***All rights reserved
I came to writing late in life after more than a decade as a professional fundraiser. I thought my dream of becoming a writer had been buried, but the older I got the more it screamed for air—it was like a scene from a zombie movie.
In the spring of 2012 I read a powerful book about the search for vocation called Following the Path. Author Joan Chittister writes, "Our unfinished selves never stop calling to us. The feeling of being in the wrong place gets so strong it can be painful." Without knowing me at all, she described exactly where I was at. There was no denying it any longer. At the age of 41, I upgraded writing from hobby to vocation, and entered into this hard calling.
Each week I start from scratch. Monday and Tuesday are spent in a stew of utter hopelessness, replaying a highlight reel of all the negative feedback I’ve ever received. It’s also when I write, and then delete, several times over the “I can’t do it this week” email to my Editor.
By Wednesday, though, I’ve convinced myself to focus on one idea and one encouraging word or email from a reader. And with this, the well of hope fills up again and a first draft is born. On Friday morning I click ‘send’ and another column-sized hole in this newspaper gets filled.
In her book, If You Want to Write, author Brenda Ueland talks about the death of creativity and names the culprits, “The English teacher who wrote fiercely on the margin of your theme in blue pencil: ‘Trite, rewrite,’ helped to kill it. Critics kill it, your family. Families are great murderers of the creative impulse.” The result, she says is that people—not just writers but all creative people—become “perfectionists... confined to straight-jackets of hesitancy and self-consciousness.”
The antidote Ueland prescribes is friends—“friends who love you, who think you are interesting, who say ‘Tell me more. Tell me all you can.’ If you have no such friend—and you want to write—well then you must imagine one.”
Between the creativity killers we need to avoid and the friends—real or imagined—that we ought to cling to, Ueland strikes at the paradox of feedback: In the wrong hands it can be fatal but in the right hands it is essential fuel. The challenge for creative people is to train the inner ear to listen to the right voices.
Writers today travel on a superhighway of feedback: anonymous comments online, tweets and re-tweets, likes and shares on Facebook. Social Media is a whole new world—if your writing hasn’t gone viral it’s worthless.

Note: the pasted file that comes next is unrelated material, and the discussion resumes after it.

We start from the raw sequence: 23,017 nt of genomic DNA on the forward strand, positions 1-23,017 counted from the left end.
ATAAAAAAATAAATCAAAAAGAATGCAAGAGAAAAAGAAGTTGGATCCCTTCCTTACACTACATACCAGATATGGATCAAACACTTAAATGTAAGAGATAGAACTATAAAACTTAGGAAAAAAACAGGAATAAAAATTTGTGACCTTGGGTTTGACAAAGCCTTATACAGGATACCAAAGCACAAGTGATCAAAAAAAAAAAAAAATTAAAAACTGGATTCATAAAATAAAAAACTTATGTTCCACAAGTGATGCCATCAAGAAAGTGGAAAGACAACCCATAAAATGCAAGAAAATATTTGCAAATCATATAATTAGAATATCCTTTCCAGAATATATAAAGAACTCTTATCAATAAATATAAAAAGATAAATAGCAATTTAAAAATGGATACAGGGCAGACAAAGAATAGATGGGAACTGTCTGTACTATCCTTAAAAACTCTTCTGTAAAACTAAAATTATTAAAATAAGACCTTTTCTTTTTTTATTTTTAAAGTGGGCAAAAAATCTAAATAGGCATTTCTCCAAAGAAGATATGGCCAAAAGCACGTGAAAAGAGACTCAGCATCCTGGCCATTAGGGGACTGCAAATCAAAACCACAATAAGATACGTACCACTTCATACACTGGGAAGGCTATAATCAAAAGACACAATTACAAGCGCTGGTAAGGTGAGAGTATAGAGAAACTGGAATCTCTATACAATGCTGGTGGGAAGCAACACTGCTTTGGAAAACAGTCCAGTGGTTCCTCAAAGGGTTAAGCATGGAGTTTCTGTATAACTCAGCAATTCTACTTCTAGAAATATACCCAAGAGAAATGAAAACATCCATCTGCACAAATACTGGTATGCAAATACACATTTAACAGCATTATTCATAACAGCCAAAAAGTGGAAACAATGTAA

I hit a bad patch of feedback this year when one of my columns was picked up nationally. Reading the online comments was a bit like rubber-necking my own car crash. I shouldn’t have looked, but I couldn’t help it.
The following Saturday, as I lay bedridden, recovering from my feedback apocalypse, I feared my well of hope had run dry, indefinitely. I needed a little inspiration. My eye was drawn to a cream and gold hardcover in the stack of books on my bedside table and I pulled it into my quilt womb. It was “Crossing the Threshold of Hope”, written by none other than Pope John Paul the II.
“No offense, your Holiness” I said, “but right now I just want to cross the threshold of my room.” I started chapter surfing, reading random passages. All of a sudden the unexpected meditation on hope began to turn the tide in my favour: The inner critics were loosening their grip.
My husband and I had a dinner party to go to that night. I couldn’t bear the thought of him telling people, “My wife’s in bed and she can’t get up.” Eventually, I got dressed, fixed my hair, and ran out to grab a bottle of wine. Rounding the corner of one of the aisles at the LCBO I saw a bottle I’d never seen before called, wouldn’t ya know it, Buried Hope.
The label read: “Rooted in contradiction: Stressed vines deliver rich wines. Buried Hope tells the story of promise. Purposely choosing vines from stressful environments that will bear rich and luscious fruit to deliver a full-bodied wine with notes of spicy oak, sweet plum and cassis.”
When I tell people I’m a writer they ask me how I make a living, where I get my ideas and how I handle all the rejection. I tell them: I’ll likely never make a lot of money, but I probably won’t starve. Ideas, like hope, spring eternal—they’ll even find you under the covers. Rejection is a walk in the park but feedback’s a bitch, especially the mean stuff. But even that is survivable if you have a few good friends, and some loyal readers.
And then there’s the bonus of all the good fruit that will be borne from the struggle: Stressed vines deliver rich wines.